A few days ago I was watching Kaichou wa Maid-sama, and if any of you are watching that as well, you’ll know that Misaki’s childhood friend has popped up out of nowhere to try to steal her heart (poor Usui has some actual competition now). After watching that I got to thinking, childhood friends sure are popular in anime, especially ones that deal with romance. That then got me wondering, what do you do if you don’t have a childhood friend of the opposite gender? Naturally, I went and asked a friend this question and his reply was that if you’re not hooked up by the time you’re eight, you’re doomed to live a life of solitude and despair. I wouldn’t go as far as saying someone without a childhood friend is going to be alone forever, but based on all the anime I’ve seen, childhood friends seem to increase the chances of getting hooked up by a lot.
I think the very first anime I watched with a childhood friend was To Heart (it was also one of the first subbed anime I watched) sometime back in 2000 or 2001. For those of you who don’t know about To Heart (the first one, not the second), it’s a harem anime starring male lead Hiroyuki and harem members Akari, Multi (a robot voiced by Yui Horie), Shiho, and others. When I saw the past that Hiroyuki and Akari shared, I thought “aw, that’s so sweet,” apparently if a little boy helps a little girl, that little girl will fall in love with the boy many years later. Anyway, while it’s obvious that Akari likes Hiroyuki, he spends most of his time playing with his harem and though my memory is a bit fuzzy, I think he ended up with Multi in the end.
So what was the point of the childhood friend if the guy ended up with a different girl? Basically, having a childhood friend is like having a savings account. You put money into a savings account and watch it make more money for you over time. You can then go spend that extra money and let your initial deposit make more money. Likewise, a childhood friend will bring more potential lovers because everyone will think there’s something special about a guy if a girl is totally head over heels for him. In both cases, if you use up the extra, at least you still have what you started out with.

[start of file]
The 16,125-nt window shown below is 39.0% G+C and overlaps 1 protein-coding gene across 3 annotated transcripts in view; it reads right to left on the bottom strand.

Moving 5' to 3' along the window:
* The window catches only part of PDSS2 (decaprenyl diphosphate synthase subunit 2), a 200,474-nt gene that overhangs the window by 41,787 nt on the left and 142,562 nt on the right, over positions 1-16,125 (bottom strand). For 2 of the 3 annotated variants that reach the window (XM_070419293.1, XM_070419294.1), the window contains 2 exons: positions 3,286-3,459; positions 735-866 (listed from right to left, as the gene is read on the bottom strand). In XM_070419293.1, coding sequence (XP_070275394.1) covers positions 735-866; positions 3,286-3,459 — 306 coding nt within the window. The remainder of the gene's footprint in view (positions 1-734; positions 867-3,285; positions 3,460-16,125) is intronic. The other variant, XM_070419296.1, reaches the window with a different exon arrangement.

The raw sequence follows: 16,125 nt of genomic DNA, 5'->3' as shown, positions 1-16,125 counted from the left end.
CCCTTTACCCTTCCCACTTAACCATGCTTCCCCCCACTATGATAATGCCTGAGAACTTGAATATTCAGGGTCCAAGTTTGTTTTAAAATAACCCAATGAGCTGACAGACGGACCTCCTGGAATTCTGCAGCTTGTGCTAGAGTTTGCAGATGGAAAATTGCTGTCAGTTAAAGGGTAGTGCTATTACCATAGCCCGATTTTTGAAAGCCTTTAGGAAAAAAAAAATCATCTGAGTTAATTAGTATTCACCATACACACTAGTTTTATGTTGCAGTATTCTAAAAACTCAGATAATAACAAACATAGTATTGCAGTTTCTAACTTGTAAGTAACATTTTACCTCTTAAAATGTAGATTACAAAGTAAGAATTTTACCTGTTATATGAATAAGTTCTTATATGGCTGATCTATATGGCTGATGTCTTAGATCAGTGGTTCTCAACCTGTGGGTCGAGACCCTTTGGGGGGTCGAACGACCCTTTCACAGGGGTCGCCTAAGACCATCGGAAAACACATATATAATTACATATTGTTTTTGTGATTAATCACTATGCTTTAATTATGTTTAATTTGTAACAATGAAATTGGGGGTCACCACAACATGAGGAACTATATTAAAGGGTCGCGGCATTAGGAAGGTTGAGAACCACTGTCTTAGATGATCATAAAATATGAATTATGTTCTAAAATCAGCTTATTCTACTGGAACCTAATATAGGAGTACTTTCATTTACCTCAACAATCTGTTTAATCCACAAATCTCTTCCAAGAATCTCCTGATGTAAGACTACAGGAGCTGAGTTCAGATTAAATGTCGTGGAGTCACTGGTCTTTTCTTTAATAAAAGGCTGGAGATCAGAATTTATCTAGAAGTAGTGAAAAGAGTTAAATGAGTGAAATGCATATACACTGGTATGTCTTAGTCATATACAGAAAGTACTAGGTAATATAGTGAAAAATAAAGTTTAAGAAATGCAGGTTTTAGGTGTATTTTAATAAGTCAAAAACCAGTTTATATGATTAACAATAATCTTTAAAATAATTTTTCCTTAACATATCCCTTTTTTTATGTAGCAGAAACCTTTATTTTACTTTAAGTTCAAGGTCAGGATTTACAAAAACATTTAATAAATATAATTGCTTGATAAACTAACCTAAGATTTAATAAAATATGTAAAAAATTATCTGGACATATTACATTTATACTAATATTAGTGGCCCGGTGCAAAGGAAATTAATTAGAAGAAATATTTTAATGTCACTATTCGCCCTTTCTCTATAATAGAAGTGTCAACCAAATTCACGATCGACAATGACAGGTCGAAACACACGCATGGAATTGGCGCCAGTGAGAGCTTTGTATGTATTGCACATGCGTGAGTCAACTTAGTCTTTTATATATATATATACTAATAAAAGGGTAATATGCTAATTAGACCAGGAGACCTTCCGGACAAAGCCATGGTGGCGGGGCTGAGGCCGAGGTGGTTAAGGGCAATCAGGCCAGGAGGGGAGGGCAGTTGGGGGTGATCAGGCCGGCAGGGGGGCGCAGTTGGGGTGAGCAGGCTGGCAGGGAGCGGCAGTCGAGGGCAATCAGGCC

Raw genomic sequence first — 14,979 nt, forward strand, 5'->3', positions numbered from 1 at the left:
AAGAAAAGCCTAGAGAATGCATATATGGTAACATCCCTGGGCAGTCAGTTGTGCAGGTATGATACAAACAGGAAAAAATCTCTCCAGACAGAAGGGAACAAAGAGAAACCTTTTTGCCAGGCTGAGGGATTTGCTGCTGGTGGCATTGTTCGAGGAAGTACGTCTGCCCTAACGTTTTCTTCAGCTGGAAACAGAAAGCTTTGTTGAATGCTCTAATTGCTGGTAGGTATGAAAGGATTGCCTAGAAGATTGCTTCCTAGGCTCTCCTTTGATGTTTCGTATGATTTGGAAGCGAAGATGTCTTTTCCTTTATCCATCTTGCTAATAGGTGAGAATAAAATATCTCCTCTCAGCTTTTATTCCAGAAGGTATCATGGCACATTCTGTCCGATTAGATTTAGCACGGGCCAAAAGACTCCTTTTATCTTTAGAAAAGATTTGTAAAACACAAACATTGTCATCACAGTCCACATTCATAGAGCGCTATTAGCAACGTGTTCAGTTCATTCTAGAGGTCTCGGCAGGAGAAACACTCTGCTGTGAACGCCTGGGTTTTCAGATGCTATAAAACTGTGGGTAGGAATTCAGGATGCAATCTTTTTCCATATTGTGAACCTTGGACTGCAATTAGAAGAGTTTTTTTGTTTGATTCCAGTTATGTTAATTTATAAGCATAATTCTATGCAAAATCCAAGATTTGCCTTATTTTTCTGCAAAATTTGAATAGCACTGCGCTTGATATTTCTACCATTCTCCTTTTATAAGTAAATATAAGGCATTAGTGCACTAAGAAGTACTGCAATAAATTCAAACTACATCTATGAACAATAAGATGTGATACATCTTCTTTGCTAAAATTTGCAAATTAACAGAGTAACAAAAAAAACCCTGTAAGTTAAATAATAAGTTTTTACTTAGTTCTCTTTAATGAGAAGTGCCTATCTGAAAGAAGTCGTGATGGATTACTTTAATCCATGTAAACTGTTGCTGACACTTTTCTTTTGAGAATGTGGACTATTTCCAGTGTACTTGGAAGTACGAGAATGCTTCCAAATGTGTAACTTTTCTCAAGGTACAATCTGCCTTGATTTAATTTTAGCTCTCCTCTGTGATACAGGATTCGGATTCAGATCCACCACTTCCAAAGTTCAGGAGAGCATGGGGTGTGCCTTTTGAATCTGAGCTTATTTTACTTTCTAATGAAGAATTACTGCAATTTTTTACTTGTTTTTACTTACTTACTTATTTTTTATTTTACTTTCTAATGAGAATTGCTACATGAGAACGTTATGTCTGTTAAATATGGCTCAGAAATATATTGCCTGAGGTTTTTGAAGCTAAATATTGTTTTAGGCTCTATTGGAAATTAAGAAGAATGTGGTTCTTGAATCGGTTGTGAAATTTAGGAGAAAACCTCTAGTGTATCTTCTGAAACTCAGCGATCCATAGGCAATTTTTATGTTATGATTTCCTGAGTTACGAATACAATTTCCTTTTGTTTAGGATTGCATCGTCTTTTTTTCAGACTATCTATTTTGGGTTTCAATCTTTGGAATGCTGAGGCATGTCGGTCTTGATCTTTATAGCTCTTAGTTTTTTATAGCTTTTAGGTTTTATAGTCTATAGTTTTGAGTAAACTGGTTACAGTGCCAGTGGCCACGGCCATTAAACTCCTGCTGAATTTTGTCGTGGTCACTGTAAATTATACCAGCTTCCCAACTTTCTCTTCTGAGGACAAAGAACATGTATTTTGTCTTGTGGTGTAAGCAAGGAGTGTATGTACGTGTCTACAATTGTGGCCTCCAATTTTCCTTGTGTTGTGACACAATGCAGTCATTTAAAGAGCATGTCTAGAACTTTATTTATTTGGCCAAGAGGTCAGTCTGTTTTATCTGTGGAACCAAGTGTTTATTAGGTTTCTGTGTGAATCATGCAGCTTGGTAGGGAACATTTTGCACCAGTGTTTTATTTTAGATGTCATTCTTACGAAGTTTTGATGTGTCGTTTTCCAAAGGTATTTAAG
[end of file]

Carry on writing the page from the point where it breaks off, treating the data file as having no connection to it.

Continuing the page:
Lets take a look at another example that people are more familiar with: Love Hina. In Love Hina, Keitaro tries to make the moves on Naru with limited success, thinking that she was his childhood friend. Later, when Naru finds out that Keitaro’s childhood friend is actually Mutsumi and that she might like Keitaro, Naru starts to fall for him. You could say that that moment was when Keitaro’s initial investment finally matured, in other words, the presence of a childhood friend suddenly made him attractive.
So while a childhood friend probably isn’t necessary for someone to find the love of their life (just take a look at Toradora), according to anime, it certainly helps. In the case of Kaichou wa Maid-sama it seems to work with reverse gender roles too. The presence of Misaki’s childhood friend has made Usui start to get serious in his wooing of her. I think the messege that anime producers are trying to tell us is clear: invest early!
This post is part of the Guide to Anime project. For more guides on various topics related to anime, check out the project page.